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February 12, 2004

Merchants of Death

Living Room Dialogue with Simon Harek

Simon Harak, SJ, a founder of Voices in the Wilderness and currently on the staff of the War Resisters League, talked about U.S. economic exploitation of Iraq. Important note: Fr. Harak supplied a great deal of statistical information in his talk. Our notetaker did her best to record this, but the numbers in this account might not be completely accurate.

Fr. Harak said the 13+ years of sanctions following the Gulf War and continuous U.S. bombing of Iraq during those years was comparable to medieval siege warfare, where cities would be bombarded and starved, in Fr. Harak's opinion. He cited the 1999 UNICEF study showing the numbers of deaths of Iraqi children since the Gulf War as 500,000. That and the present occupation are having the effect of eliminating the Iraqi people as a viable ethnic group.

The purposes of the recent U.S. invasion and occupation of Iraq were:

We can safely say that weapons of mass destruction were never the issue in invading Iraq. Establishing democracy was never the issue; we work with dictators all over the world. The U.S. occupation has been hiring back most of the members of Saddam Hussein secret police.

In recent budget, Congress voted to transfer $28 million in the Department of Energy funds away from alternative energy and into the development of mini nukes. 80% of the DOE' money is spent on the development of nuclear weapons.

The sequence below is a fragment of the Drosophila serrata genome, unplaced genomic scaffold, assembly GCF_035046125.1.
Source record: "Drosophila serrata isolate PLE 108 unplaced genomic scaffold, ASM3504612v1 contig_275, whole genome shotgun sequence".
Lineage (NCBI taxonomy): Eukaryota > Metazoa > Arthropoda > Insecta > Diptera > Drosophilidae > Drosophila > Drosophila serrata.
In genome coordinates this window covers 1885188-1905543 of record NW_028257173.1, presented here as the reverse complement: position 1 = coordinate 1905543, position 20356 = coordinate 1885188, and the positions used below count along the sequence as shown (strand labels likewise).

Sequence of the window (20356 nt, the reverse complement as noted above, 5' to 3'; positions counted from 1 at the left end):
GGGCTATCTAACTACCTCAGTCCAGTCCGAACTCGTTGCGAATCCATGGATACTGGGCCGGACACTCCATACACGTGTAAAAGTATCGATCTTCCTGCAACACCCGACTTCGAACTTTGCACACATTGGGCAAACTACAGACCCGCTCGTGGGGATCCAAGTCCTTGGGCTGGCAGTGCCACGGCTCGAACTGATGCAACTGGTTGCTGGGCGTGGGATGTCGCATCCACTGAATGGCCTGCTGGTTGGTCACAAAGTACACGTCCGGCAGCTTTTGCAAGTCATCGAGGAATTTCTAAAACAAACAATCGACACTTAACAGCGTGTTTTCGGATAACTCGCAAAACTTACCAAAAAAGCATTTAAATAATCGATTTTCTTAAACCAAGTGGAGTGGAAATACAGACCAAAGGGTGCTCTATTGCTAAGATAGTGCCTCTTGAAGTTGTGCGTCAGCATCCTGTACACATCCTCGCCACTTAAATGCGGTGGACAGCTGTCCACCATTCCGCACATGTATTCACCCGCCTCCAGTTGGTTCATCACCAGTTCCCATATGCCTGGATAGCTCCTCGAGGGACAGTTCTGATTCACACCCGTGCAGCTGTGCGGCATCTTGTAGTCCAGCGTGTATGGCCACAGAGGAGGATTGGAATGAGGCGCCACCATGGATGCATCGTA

The military itself is the main consumer of energy in the U.S. For example, a jet plane that flies for one hour uses the same amount of fuel that will power a regular car for two years.

Enormous amounts of money are being spent on military materiel. For example, a plant in Seattle that makes bullets cannot keep up with military's demand although it produces 4,000,000 a day. Production has had to be outsourced - Israel is now making an additional 70,000 a day.

Big weapons manufacturers contribute large amounts of money to political campaigns. Lockheed Martin contributed $3.4 million to candidates in the last election. In 2002 it received $17 billion in contracts from the Department of Defense and another $2 billion from the Department of Energy. Vance Kaufman, the CEO of Lockheed Martin, earned $25 million a year (that's $98,000 a day). Compare that to the salary of an Army private - a little over $19,000 a year.

Executives of former executives from weapons manufacturers sit on the Defense Policy Board and advise the Department of Defense on weapons and services. They can decide a particular kind of weapon or strategy is necessary and then go after the contract to provide that weapon or services. For example, in 1992 Halliburton was given a contract to research the out-sourcing of many tasks people in the military used to do, for example digging latrines, building barracks, preparing and delivering meals, transporting oil. Once the research showed that this would save the military money by hiring cheap local labor, Halliburton got contracts to provide the services. Now, for example, a Halliburton subsidiary, Kellogg, Brown and Root is paid $2.65 a gallon to transport oil which is then sold for 4 cents a gallon in Iraq.

Military contractors have no incentive to cut costs because they work on a cost-plus basis. They are paid a percentage of profit over whatever the cost is to them.

The question arose, "What can we do about this?"